"The waiter brings the menu."
Translation:Kelner przynosi menu.
It sounds kinda... fancy and/or archaic, but there's no way to reject it. Added.
For example the word "jadło" for "food" really sounds like (late) medieval ages.
Usually "jadłospis" would be a list of what's being served at what day/time at a school, university etc.
Here's what Google shows me if I want to see a "jadłospis" (from a preschool): http://przedszkoleursus.pl/wp-content/uploads/2014/10/Jad%C5%82ospis.jpg :)
While the first "ta" might have been OK if you really wanted to specify that THIS particular waiter brings the menu and not just SOME waiter, we wouldn't really use the second "to" in this case, at least not in the context of this English sentence.
The only way the sentence you've mentioned would make perfect sense would be if you're writing a review about some restaurant that has multiple menus and you want to talk about how they organize themselves saying something like: "Despite the great variety of meals, the restaurant can handle the staff perfectly - while this waitress brings that menu, the other waitresses bring the second menu"... something like this, to specify that this person brings this menu. I hope you know what I mean :)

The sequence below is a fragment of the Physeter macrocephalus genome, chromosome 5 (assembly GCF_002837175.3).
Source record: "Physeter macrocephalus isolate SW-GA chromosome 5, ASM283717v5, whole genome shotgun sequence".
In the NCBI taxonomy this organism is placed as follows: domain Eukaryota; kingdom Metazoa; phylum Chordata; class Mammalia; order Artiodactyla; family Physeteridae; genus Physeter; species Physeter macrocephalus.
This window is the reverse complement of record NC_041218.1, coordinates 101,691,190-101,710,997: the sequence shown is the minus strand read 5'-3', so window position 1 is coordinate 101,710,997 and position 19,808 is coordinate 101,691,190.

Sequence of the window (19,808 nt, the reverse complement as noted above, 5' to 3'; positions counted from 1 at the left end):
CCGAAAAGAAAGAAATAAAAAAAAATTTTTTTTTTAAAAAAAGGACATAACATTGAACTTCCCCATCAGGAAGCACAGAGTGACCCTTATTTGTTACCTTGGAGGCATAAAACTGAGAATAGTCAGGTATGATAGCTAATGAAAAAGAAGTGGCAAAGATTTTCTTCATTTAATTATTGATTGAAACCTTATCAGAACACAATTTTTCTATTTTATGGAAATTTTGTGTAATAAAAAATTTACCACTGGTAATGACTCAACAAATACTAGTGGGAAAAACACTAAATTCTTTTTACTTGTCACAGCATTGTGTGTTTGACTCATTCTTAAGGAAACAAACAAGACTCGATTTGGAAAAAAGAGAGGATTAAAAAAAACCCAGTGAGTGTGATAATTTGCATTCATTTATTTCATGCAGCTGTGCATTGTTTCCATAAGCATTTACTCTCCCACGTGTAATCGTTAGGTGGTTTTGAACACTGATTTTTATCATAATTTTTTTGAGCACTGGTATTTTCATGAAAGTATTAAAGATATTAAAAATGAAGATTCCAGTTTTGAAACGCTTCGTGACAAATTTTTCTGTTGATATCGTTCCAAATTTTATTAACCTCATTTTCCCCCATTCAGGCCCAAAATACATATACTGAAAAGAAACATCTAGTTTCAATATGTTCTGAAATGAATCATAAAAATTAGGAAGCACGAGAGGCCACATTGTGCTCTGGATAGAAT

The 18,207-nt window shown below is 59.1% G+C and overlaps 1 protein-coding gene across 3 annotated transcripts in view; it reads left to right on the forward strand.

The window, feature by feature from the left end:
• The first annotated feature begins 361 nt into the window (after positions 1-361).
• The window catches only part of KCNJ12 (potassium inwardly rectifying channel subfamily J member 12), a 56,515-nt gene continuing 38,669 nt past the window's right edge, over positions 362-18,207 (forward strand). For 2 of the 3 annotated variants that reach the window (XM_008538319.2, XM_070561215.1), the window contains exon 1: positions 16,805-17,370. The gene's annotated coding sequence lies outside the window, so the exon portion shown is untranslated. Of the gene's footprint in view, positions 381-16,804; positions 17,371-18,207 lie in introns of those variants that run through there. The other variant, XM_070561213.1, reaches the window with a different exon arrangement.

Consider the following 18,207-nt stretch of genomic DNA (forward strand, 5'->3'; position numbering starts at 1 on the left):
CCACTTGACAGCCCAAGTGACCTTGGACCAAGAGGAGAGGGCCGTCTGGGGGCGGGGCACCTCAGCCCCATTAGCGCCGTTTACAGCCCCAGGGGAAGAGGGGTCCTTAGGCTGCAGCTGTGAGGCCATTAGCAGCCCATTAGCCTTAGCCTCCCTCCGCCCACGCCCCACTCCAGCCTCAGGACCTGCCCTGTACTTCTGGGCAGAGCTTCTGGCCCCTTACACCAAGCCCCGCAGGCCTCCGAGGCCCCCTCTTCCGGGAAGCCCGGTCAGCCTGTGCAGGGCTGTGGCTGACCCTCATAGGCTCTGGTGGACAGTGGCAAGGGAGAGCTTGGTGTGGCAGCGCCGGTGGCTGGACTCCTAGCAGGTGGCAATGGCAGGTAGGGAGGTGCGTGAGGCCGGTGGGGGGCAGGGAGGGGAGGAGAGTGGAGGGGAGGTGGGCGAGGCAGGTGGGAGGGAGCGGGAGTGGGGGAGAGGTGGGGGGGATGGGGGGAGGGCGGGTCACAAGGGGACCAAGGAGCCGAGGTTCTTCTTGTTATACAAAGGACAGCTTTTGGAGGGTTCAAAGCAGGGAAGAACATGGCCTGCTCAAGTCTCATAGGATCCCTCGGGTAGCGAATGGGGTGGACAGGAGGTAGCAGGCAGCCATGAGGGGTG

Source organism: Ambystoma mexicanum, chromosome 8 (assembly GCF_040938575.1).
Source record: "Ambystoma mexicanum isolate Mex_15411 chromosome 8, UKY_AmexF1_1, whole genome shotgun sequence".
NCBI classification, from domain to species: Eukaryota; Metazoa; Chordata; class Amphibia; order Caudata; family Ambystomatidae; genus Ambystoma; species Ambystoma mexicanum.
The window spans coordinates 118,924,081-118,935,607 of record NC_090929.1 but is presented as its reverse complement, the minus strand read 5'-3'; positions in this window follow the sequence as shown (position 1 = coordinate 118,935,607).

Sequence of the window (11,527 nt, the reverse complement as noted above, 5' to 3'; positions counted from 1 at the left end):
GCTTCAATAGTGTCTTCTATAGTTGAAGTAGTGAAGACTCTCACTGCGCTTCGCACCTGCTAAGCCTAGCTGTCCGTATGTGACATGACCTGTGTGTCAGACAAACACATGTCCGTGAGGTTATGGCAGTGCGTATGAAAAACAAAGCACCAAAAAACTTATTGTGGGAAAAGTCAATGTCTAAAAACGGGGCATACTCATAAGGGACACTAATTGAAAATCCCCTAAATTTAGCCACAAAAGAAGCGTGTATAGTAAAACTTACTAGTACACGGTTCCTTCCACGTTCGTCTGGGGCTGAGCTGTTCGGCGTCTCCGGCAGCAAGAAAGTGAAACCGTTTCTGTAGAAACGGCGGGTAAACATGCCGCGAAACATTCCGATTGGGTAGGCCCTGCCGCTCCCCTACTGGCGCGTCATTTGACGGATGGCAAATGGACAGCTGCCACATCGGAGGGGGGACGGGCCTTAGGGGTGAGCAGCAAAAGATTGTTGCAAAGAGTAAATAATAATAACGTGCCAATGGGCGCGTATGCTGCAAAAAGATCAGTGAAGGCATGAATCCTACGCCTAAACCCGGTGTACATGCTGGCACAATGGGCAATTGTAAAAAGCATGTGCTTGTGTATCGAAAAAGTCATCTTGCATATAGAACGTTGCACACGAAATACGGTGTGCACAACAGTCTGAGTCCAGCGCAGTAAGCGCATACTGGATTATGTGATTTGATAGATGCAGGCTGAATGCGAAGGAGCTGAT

Generally I agree, but technically almost every such "the" can be translated as if it was "this", unless "this X" just doesn't make any sense at all in any context. So while it's weird and unadvisable, it's not a wrong translation. Added.
Actually "to menu" worked anyway, "kelnerka" didn't, but in contemporary English it's more and more likely to use "waiter" for a waitress.